Audi e-tron GT to become flagship ‘sporty’ EV for Audi

Audi’s Tesla-attacking pure electric four-door luxury sedan will be “very sporty” when it enters production in three years

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AUDI has confirmed its e-tron GT concept car will be the sportiest electric vehicle it will offer, squashing rumours that a battery-powered R8 variant will join it.

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Speaking to Australian media, Peter Oberndorfer, Audi’s Head of Product and Technology Communications, said the e-tron GT will become the brand’s flagship electric vehicle for enthusiasts.

“We will have very sporty battery electric cars,” he said. “With electricity you will have no shortage of power and acceleration, which fits surprisingly well for sporty cars.”

Oberndorfer confirmed the e-tron GT will be a sedan, and offer plenty for those wanting high performance and zero emissions in the one package.

The former DTM racer turned exec was careful to distinguish between the e-tron GT having a “sporty feel” and being defined as a ‘sports car’.

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“It is a four-door car, which won’t be a successor to the R8,” he explained. “It will be a very sporty four-door car, and we will have very sporty electric cars in our line-up.”

While the e-tron GT name has not been locked in, Oberndorfer confirmed the Tesla Model S rival is due for production in three years’ time, and Wheels understands it will share its platform with the Porsche Mission E. He added that the design of battery electric vehicles will play into the e-tron GT’s sportiness.

“Electric cars have a very good balance because the batteries are between the axles and very low, so this is all good,” Oberndorfer explained.

“The e-tron GT is still three years away, but you will be surprised at what we can do.”

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While pressed on the possibility of Audi developing an all-electric supercar – like that of Croatian manufacturer Rimac – Oberndorfer stated the weight and power of battery technology was the major road block.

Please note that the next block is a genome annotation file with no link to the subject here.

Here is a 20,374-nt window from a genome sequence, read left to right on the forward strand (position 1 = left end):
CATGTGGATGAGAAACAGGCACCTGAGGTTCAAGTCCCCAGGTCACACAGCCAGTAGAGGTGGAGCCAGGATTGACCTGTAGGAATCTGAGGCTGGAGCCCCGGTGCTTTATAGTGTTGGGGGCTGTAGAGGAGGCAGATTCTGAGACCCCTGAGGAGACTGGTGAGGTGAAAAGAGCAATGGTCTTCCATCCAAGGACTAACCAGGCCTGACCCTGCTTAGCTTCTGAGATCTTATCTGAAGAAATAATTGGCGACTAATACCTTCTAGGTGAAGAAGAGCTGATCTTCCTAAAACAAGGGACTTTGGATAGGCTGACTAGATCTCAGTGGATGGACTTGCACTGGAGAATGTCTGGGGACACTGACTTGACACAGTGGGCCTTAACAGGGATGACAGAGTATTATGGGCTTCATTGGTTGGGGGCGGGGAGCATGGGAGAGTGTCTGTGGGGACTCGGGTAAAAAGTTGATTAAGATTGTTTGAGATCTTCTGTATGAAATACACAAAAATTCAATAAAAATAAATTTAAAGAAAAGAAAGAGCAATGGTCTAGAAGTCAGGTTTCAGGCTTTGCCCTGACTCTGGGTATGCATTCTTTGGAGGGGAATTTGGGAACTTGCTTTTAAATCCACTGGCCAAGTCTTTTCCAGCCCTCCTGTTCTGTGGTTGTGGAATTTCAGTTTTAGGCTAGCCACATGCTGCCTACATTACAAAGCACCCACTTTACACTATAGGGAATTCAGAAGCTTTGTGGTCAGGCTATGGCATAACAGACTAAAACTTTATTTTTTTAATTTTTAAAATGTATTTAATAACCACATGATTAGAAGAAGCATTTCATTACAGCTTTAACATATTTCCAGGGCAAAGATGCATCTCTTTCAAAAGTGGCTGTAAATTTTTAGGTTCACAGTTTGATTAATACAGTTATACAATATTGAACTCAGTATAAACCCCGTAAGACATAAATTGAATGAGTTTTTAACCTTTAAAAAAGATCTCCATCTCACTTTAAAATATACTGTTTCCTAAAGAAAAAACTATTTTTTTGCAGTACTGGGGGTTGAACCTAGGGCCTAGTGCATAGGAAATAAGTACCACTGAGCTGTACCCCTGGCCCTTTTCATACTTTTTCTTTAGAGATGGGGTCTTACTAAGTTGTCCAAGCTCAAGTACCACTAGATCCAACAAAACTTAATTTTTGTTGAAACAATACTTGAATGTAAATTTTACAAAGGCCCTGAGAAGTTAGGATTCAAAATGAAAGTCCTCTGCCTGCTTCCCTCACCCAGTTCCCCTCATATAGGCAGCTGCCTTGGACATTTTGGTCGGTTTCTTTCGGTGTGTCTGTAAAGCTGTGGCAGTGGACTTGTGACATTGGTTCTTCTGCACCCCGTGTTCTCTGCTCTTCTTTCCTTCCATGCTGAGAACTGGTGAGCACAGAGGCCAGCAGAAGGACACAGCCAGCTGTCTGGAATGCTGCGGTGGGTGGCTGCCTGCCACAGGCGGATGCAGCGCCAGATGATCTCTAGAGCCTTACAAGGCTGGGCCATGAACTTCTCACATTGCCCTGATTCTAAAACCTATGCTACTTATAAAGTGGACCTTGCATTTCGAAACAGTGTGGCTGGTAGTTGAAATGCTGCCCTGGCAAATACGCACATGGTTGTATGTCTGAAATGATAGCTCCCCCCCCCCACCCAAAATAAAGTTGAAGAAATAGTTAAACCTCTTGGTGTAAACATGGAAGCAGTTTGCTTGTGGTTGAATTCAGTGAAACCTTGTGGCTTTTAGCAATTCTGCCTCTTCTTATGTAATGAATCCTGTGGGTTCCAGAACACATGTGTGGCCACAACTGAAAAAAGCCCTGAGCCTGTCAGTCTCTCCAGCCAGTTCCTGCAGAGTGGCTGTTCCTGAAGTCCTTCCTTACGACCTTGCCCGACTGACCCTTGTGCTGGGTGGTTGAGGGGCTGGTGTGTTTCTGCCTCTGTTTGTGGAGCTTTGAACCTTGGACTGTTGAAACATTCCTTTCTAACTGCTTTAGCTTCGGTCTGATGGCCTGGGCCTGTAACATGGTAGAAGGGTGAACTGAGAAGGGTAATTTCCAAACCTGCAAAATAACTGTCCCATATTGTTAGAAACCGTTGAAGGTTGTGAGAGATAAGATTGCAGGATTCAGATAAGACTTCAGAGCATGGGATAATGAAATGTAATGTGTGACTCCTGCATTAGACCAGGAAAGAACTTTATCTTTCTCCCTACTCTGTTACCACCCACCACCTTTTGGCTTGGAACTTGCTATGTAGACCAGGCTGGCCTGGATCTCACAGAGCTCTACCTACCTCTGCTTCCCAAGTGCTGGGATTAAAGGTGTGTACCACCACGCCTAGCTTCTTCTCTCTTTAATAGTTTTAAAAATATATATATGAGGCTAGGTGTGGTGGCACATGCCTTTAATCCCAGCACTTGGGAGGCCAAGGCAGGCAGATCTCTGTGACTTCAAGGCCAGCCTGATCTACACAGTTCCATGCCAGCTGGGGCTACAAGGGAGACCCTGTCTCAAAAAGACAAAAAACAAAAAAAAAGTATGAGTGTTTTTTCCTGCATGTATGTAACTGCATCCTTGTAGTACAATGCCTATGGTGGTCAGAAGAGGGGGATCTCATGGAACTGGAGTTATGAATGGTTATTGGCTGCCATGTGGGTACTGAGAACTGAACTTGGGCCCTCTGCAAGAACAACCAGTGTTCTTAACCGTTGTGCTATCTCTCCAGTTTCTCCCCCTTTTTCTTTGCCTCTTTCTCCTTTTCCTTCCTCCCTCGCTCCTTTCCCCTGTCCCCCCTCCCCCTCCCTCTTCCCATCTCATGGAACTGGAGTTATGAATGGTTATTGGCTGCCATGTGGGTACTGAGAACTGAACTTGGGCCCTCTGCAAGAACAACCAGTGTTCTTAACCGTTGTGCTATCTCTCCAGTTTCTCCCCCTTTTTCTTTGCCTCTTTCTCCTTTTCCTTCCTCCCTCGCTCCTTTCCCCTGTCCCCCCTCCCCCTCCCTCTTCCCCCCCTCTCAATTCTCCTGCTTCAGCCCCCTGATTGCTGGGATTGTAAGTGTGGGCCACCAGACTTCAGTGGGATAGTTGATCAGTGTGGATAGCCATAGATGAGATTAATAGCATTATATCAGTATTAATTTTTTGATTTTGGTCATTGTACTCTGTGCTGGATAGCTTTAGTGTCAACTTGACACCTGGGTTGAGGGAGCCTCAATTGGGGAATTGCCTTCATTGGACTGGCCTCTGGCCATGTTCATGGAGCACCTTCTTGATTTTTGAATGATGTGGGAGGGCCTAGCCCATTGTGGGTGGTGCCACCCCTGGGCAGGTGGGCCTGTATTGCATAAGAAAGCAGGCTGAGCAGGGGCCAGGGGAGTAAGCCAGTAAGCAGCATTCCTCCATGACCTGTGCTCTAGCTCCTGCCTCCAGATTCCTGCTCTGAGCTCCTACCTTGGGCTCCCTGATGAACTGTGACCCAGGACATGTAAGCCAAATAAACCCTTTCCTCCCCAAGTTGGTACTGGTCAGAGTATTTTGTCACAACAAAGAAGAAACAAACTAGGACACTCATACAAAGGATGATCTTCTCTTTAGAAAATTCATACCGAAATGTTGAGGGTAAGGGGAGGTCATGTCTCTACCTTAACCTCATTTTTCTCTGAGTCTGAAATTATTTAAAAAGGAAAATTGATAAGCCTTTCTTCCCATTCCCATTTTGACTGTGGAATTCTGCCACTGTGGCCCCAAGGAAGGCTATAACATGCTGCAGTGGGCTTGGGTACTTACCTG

“We will consider everything, but I think we need a little bit more battery development, because sport cars should be light,” he said. “If you want to go very fast you need a lot of battery, and don’t want to spend three days going from the Nurburgring to Munich.”

“For real sports cars, we still need a little bit of development with batteries and surrounding [technology] – then you could think about it,” Oberndorfer said, echoing words said by McLaren’s chief operating officer Jens Ludman earlier this year who revealed battery tech would need to improve by 250 percent before an all-electric supercar would become feasible.

While Audi continues to invest in electric technologies, Oberndorfer explained there were limitations in what could be achieved with present-day lithium-ion technology, stating solid-state batteries offered the most potential for future high-power electric vehicles.

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“I think lithium-ion batteries will develop in some stages, but not very significantly,” he added.

“Our development boss is talking about solid state batteries which are still a few years away, but they will come. We could do sports cars now, but it will be an advantage if they are developed when the batteries are getting lighter and requiring less space.

“There will be some progress with lithium-ion, but I think the real progress will become solid-state, or something similar. We are looking at it very closely.”

 

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